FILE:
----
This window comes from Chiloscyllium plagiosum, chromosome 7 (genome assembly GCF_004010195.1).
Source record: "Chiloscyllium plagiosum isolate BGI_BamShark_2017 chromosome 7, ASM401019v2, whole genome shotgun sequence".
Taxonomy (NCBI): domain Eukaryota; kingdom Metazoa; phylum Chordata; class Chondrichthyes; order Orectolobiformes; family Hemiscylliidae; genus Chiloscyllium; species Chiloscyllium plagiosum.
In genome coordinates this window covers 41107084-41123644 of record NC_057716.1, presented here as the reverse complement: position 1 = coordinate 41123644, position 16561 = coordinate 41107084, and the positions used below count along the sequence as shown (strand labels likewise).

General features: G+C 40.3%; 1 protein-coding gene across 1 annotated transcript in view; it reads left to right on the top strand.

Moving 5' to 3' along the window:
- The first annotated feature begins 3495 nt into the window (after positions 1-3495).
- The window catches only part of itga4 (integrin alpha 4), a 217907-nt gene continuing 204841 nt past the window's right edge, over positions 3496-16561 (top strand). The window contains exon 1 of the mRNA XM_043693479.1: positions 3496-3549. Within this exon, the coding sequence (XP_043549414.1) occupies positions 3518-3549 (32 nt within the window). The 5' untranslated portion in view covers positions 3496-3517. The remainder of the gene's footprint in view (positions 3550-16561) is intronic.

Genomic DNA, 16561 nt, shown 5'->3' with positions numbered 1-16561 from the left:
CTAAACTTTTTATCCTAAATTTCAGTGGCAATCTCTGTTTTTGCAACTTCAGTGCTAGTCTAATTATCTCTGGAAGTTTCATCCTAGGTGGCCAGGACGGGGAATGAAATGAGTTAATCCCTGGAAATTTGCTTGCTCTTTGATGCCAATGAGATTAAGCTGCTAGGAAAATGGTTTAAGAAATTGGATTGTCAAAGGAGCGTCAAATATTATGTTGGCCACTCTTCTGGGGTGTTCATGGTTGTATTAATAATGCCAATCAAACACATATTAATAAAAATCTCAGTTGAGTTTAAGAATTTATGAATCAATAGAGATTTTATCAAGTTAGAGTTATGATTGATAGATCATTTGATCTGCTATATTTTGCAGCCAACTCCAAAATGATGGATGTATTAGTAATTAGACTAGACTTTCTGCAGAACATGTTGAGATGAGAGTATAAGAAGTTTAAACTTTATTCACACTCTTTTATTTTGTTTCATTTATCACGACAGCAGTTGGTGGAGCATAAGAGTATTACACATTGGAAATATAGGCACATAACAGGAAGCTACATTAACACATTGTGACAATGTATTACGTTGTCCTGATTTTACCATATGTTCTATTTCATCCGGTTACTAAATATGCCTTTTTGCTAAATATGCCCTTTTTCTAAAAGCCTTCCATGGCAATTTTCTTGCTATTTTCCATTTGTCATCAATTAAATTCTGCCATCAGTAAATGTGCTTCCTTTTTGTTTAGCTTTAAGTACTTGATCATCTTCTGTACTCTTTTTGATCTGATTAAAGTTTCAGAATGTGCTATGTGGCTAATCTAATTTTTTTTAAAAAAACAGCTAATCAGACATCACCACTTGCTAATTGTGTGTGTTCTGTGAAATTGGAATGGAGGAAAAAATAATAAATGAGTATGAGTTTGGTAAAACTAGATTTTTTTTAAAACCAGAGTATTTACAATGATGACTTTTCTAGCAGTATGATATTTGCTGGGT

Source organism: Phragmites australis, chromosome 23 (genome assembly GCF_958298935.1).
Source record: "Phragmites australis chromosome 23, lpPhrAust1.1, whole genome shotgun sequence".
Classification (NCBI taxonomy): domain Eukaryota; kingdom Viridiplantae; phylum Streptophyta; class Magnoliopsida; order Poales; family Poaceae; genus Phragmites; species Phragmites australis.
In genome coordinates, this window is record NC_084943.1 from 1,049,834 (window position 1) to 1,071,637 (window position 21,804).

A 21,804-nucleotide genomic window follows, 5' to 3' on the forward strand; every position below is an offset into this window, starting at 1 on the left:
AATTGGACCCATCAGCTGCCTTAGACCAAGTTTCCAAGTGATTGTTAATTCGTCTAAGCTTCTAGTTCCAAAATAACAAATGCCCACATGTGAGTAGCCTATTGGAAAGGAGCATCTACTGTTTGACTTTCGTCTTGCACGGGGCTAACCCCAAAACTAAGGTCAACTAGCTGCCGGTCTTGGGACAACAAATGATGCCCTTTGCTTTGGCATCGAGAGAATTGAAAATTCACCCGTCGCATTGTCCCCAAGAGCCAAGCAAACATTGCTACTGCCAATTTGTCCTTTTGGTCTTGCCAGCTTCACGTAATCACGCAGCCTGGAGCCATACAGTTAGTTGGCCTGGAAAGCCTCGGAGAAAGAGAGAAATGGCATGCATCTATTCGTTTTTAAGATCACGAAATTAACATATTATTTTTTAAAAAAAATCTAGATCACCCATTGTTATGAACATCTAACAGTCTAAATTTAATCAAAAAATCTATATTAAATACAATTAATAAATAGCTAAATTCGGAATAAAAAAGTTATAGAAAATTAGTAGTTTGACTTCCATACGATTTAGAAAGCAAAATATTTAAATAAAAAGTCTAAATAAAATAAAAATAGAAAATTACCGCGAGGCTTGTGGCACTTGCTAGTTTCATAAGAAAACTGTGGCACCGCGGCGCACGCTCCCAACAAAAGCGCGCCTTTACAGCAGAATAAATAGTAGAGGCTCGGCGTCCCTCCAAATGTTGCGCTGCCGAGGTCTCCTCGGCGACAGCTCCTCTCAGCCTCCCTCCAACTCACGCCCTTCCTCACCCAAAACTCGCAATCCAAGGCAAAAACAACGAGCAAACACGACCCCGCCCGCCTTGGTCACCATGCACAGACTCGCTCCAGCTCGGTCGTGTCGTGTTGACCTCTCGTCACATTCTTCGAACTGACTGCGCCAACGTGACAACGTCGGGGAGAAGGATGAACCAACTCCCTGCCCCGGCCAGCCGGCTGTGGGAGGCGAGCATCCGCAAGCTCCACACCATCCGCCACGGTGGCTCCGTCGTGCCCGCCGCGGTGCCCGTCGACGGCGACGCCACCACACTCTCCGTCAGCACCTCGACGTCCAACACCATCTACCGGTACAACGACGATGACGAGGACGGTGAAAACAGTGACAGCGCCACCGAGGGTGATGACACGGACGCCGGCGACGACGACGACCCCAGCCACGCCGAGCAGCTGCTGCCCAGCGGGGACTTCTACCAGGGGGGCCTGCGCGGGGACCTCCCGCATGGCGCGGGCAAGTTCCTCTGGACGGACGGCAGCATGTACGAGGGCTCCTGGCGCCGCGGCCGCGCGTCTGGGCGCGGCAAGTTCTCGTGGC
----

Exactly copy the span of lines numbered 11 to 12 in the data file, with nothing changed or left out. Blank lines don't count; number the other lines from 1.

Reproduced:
Source organism: Phragmites australis, chromosome 23 (genome assembly GCF_958298935.1).
Source record: "Phragmites australis chromosome 23, lpPhrAust1.1, whole genome shotgun sequence".